Separation of air components and pollutants by the Earth's gravitational field.


Fisher College of Business, The Ohio State University, Gerlach Hall, 2108 Neil Ave., Columbus, OH, 43210, United States. Electronic address: [Email]


In this work, we develop a model able to predict the equilibrium separation of gases due to differences in their molecular weights and the action of gravity. The separation of H, He, O, and N2 with altitude is a characteristic phenomenon of the heterosphere. The model is able to qualitatively recreate the compositional profile of the whole heterosphere from a single composition measurement. The model is applied to the separation of air components and pollutants by empty wells drilled on the planet surface. It predicts that the separation of gases would be possible in wells deep enough under equilibrium. The high molecular weight of some anthropogenic pollutants (SO2, O3, NO2, CO2, etc.) would facilitate their segregation along shorter distances compared to those involved in the heterosphere. The simulations indicate that deep wells could concentrate some air components and pollutants by orders of magnitude over the levels at the Earth's surface without external energy input. For instance, argon molar fractions of >40% and >60% could be achievable at 44 km and 55 km depth, respectively. Finally, we discuss the feasibility of gravitational separation as a potential pollution abatement technology.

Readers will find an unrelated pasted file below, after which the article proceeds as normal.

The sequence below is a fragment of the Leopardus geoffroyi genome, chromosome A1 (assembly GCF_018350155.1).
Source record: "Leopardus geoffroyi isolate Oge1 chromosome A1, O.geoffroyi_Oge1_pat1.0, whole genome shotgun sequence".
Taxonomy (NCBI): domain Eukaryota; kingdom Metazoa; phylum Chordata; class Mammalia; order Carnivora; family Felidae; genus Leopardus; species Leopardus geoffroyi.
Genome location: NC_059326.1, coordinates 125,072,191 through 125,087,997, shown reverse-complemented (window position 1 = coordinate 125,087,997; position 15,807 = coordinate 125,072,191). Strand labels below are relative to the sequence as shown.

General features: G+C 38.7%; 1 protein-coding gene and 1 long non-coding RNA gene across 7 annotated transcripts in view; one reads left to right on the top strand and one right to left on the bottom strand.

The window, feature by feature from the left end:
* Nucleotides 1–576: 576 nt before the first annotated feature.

Atmosphere,Carbon capture,Diffusion,Direct air capture,Geoengineering,Pollution,

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